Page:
The "refereed" or "peer review" status of a journal comes from the Ulrichsweb Global Serials Directory (http://ulrichsweb.serialssolutions.com/), as supplied by the publisher. The term refers to the system of critical evaluation of manuscripts/articles by professional colleagues or peers. The content of refereed publications is sanctioned, vetted, or otherwise approved by a peer-review or editorial board. The peer-review and evaluation system is utilized to protect, maintain, and raise the quality of scholarly material published in serials. Publications subject to the referee process are assumed, then, to contain higher quality content than those that are not.
Peer Reviewed Journal Article

Massive dipropylene glycol toxicity is very similar in presentation to cases of diethylene glycol toxicity

Author: LoVecchio, F (2009) American Journal of Emergency Medicine 27:123-123. [Letter] HERO ID: 4949088

[Less] To the Editor, We agree with the comments by Dr Marraffa that our patient with dipropylene glycol (DPG) . . . [More] To the Editor,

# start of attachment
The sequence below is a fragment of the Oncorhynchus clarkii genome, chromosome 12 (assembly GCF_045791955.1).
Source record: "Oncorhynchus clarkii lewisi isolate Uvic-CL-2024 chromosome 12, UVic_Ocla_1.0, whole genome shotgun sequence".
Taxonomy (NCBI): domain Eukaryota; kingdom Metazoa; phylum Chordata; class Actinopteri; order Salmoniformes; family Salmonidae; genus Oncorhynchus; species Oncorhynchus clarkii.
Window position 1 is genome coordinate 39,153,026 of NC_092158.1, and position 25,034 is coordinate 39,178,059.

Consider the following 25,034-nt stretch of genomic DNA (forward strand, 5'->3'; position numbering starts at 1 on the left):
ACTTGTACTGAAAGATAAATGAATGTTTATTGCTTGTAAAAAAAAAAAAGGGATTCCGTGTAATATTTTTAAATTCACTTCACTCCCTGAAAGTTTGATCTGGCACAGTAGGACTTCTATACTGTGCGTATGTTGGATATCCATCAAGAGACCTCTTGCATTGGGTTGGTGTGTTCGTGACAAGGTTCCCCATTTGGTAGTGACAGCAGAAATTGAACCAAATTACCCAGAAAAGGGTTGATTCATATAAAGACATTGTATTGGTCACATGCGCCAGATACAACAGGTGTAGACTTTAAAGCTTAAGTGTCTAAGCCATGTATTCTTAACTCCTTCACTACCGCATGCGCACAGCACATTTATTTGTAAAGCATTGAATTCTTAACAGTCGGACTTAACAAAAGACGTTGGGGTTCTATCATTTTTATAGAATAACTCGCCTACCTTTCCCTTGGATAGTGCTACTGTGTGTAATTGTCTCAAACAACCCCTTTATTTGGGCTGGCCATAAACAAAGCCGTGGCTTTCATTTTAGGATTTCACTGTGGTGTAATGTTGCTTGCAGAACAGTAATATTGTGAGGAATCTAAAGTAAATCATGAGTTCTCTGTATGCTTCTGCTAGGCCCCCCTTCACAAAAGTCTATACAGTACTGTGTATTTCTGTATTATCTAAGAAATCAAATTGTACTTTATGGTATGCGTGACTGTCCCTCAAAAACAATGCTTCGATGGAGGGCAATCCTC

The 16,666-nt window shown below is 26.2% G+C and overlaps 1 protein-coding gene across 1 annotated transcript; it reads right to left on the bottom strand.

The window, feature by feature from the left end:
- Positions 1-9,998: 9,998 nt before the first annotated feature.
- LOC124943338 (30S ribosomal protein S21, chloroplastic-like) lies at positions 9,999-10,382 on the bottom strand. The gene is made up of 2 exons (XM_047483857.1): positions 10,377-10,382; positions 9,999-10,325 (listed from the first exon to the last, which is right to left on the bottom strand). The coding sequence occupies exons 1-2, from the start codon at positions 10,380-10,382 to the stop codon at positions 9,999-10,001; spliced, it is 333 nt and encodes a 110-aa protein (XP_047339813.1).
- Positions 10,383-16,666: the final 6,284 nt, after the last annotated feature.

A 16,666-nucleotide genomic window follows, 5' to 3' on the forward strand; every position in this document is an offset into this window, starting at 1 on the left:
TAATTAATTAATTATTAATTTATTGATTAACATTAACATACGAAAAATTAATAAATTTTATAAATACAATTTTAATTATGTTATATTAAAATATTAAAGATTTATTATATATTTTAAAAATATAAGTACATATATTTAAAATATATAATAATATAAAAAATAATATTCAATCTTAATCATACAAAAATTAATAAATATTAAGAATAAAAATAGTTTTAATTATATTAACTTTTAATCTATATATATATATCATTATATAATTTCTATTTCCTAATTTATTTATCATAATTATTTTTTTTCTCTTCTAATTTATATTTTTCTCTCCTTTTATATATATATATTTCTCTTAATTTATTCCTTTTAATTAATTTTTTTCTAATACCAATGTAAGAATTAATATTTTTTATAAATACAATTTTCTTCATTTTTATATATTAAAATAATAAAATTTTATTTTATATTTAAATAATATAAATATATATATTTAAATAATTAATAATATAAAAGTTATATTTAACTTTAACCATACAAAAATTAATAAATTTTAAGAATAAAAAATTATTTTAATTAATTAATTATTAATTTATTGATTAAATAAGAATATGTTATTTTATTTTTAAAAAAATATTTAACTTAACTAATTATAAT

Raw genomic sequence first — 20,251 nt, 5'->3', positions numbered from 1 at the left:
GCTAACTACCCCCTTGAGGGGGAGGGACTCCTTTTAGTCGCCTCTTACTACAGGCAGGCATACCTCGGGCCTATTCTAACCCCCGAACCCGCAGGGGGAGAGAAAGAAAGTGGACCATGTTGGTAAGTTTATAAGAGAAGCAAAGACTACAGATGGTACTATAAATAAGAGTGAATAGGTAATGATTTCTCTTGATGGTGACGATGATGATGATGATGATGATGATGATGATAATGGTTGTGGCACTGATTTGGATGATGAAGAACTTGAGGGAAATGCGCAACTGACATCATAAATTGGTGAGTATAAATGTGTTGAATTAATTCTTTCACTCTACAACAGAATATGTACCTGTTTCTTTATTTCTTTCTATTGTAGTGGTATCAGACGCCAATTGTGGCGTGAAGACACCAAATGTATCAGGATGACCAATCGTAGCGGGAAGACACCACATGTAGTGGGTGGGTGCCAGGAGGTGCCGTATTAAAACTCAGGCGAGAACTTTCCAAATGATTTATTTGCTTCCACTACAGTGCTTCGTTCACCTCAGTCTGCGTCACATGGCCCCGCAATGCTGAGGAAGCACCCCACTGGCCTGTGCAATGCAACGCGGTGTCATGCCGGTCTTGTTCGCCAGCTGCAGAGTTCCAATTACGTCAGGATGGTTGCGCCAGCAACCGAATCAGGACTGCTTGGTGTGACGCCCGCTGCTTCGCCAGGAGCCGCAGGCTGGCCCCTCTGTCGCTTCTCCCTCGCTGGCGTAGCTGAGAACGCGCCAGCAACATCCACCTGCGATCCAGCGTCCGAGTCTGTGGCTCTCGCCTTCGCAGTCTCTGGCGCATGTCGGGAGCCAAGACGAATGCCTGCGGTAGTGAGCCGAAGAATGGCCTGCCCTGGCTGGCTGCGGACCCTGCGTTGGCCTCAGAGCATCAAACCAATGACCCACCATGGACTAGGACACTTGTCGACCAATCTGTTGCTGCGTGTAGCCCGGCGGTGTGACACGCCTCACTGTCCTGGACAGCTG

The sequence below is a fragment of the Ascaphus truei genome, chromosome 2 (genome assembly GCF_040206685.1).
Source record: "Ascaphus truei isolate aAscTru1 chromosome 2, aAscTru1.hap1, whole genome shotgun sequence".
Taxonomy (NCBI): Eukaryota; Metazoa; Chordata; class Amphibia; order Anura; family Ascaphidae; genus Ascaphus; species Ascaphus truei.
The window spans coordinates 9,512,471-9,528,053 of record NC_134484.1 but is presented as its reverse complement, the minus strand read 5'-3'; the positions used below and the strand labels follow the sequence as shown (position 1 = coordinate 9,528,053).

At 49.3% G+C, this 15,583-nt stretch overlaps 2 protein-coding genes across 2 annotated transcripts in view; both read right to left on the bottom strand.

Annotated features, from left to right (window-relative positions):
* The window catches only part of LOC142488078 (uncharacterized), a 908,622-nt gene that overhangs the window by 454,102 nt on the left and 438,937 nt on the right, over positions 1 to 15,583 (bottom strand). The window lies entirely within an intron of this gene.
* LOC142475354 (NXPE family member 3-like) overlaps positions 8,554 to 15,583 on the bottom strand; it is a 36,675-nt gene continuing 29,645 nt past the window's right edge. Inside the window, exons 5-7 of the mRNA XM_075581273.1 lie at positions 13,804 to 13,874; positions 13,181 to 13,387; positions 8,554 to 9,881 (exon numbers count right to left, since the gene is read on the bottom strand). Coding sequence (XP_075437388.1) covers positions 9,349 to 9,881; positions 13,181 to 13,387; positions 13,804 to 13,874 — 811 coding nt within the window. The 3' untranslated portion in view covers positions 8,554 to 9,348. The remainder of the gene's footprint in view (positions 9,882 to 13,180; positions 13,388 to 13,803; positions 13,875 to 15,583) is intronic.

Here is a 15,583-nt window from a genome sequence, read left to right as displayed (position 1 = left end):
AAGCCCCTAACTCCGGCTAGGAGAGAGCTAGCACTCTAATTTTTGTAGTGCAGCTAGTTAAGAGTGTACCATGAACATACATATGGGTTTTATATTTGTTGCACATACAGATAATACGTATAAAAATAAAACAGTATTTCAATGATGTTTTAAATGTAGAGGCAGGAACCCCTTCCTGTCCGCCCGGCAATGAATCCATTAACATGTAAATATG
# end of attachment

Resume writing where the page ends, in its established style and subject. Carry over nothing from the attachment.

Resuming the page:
We agree with the comments by Dr Marraffa that our patient with dipropylene glycol (DPG) toxicity is very similar is presentation to cases of diethylene glycol (DEG) toxicity. We agree that DEG toxicity should be in the differential diagnosis in this patient and others with acute renal failure due to cortical necrosis and demyelinating sensorimotor peripheral polyneuropathy. We were somewhat surprised as to the toxicity that had arisen from DPG ingestion in our patient. We feel that in animal studies with massive ingestions, DPG presents a similar scenario. We were able to check with the manufacturer and learned that DEG was not a component of the solution of the fog-making solution.
Frank LoVecchio MD, DO, MPH